● utilisation analysis (through Internet of Things, a critical feature for organisations to optimise their estate efficiency).

In healthcare, the business outcomes in focus comprise:

● increased quality and accuracy of the diagnosis or therapy (to improve patient outcomes);

● reduced cost per procedure (consultation, diagnosis, surgery, other therapy);

● improved patient throughput rates (more people get more treatment with constrained premises and human resources); and

● early and accurate detection (to improve patient health prospects and avoid distressing and expensive lifetime therapies for chronic illnesses).

In order to confidently offer outcomes-based solutions, considerable knowledge of the technologies involved, along with their likely impact on the user organisation, is required.

That “intimacy” with technology and its applications does not tend to be the province of generalist financiers. It requires specialist knowledge and wide experience, along with a close relationship between solution provider and financing partner.


Alongside, the emergence of this ‘pay-for-outcomes’ approach, it is likely that ‘pay-to-use’ methods will continue to play an important role in providing access to the latest advances in technology and equipment.

Pay-to-use arrangements, enabled by financing techniques such as leasing, rental and asset finance, have steadily gained ground over the last 20 years as businesses have sought to acquire key operating technology and equipment while broadly spreading payments across the period during which they are gaining advantage from the use of that equipment, machinery or technology.

These arrangements have gained popularity as they support a company’s need to access the required technology to compete without requiring upfront capital and allow the benefits of the equipment’s use to be broadly matched to payments over time while providing a means of avoiding technology obsolescence.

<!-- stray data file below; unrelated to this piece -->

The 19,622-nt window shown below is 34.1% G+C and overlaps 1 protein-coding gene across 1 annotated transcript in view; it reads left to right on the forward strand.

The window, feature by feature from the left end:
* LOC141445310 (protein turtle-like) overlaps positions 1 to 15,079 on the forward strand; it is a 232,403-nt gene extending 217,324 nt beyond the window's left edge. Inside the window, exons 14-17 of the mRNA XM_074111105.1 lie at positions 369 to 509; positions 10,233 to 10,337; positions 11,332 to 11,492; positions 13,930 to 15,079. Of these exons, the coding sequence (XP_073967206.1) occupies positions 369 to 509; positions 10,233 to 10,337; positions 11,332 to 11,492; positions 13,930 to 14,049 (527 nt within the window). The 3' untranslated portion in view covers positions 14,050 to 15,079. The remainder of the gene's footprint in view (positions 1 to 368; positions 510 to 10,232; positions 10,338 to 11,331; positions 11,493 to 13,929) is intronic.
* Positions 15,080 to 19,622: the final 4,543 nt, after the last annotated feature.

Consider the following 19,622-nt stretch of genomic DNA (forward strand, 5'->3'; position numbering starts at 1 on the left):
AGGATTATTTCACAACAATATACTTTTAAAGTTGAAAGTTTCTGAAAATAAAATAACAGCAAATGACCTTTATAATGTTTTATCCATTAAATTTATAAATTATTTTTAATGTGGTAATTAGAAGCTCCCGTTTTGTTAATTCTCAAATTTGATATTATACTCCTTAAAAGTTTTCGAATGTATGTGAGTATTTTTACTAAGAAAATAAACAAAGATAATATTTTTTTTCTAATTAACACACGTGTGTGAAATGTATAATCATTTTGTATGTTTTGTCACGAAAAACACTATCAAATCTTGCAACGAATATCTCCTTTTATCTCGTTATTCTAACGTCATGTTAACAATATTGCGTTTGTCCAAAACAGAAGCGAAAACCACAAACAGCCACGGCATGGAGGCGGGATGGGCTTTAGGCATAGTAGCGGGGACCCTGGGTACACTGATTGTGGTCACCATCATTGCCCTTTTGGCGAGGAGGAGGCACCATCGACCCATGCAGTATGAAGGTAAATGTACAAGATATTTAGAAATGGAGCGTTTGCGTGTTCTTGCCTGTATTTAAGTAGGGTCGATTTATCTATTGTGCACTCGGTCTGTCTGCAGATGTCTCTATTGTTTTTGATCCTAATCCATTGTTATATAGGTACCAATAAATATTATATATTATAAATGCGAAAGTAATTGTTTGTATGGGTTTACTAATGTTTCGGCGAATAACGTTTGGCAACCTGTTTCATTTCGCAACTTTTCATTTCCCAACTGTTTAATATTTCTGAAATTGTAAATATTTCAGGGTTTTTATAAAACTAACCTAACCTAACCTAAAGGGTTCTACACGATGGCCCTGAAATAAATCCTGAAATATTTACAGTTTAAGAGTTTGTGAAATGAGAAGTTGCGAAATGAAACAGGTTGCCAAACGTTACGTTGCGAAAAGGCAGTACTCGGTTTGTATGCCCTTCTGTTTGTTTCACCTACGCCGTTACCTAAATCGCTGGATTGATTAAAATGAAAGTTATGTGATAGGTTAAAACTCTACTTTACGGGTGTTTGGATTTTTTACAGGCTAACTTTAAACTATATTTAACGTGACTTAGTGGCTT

Pay-to-use models are making it possible for manufacturers, service industries, healthcare organisations and even cities, to make necessary technology upgrades and enjoy the business benefits that result. These models are also developing into more sophisticated forms that have flexed to embrace and accommodate trends in the technology markets.

Our research suggests that both pay-for-outcomes and pay-to-use finance models will continue to gain popularity.

The result for organisations is the fusion of technology provision, maintenance, finance, updating, support, and so forth into a single, integrated value proposition. Embedded finance (where finance is an intrinsic part of the sales proposition) will continue to grow in importance as one of the key factors making such pay-for-outcomes business models work.

Julian Hobbs is sales director at Siemens Financial Services

This article is based on findings from Siemens Financial Services (SFS) research. The full report, ‘Outcomes and Opportunities’, is available to download here: www.siemens.com/outcomes-and-opportunities